In his book ‘A Grief Observed’ the great Christian poet C.S. Lewis, after the death of his beloved wife, referred to God as the “Cosmic Sadist.”
“So this is what God’s really like,” he wrote. “Deceive yourself no longer.”
He was playing the devil’s advocate; his Christian faith remained intact. But for wannabe Christians already on shaky ground, it’s a strong argument against a “loving God” — as all the horrors committed against mankind, from (just in recent history) the holocaust to 9/11.
Every night I cry for my wife, who died four days before Christmas, and I hear myself saying, “Oh God, help me!” And then I realize that is such a pointless cry for help.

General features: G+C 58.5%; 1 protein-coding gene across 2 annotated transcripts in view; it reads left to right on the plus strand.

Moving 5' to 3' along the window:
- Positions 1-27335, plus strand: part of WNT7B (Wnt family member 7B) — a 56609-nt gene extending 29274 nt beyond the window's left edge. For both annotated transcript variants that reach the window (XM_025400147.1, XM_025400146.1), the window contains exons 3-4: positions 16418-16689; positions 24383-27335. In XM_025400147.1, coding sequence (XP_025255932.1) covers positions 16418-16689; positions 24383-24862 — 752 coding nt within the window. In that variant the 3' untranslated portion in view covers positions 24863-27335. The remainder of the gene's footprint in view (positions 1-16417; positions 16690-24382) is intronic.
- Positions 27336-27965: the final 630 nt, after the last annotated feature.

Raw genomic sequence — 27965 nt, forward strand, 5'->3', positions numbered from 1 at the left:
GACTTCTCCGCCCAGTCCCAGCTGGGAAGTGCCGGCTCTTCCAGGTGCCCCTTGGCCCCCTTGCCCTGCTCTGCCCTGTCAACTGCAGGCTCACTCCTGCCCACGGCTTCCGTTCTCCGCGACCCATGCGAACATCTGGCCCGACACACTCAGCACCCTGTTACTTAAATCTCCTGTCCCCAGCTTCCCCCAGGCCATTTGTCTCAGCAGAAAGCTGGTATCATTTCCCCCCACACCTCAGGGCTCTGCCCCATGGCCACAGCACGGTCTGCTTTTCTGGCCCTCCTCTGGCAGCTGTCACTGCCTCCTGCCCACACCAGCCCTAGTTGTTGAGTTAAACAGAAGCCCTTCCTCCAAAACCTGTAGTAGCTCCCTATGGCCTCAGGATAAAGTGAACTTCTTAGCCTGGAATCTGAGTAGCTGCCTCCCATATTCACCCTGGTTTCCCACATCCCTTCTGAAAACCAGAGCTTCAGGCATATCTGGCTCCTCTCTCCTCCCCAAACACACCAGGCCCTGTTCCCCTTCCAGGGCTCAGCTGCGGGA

Even Lewis admitted, “God seems to be absent at our greatest need, because he is absent — non-existent.” Even Christ on the cross said, “Why hast though forsaken me?”
Again, Lewis echoes my own cries when he wrote about his dead wife, “I cry out for her, with mad, midnight endearments and entreaties spoken into the empty air.”
So, lesson learned, henceforth I will cease my solitary, tearful entreaties to the dark void of oblivion and drown my midnight cries with that good ol’ cosmic cocktail, booze and Xanax.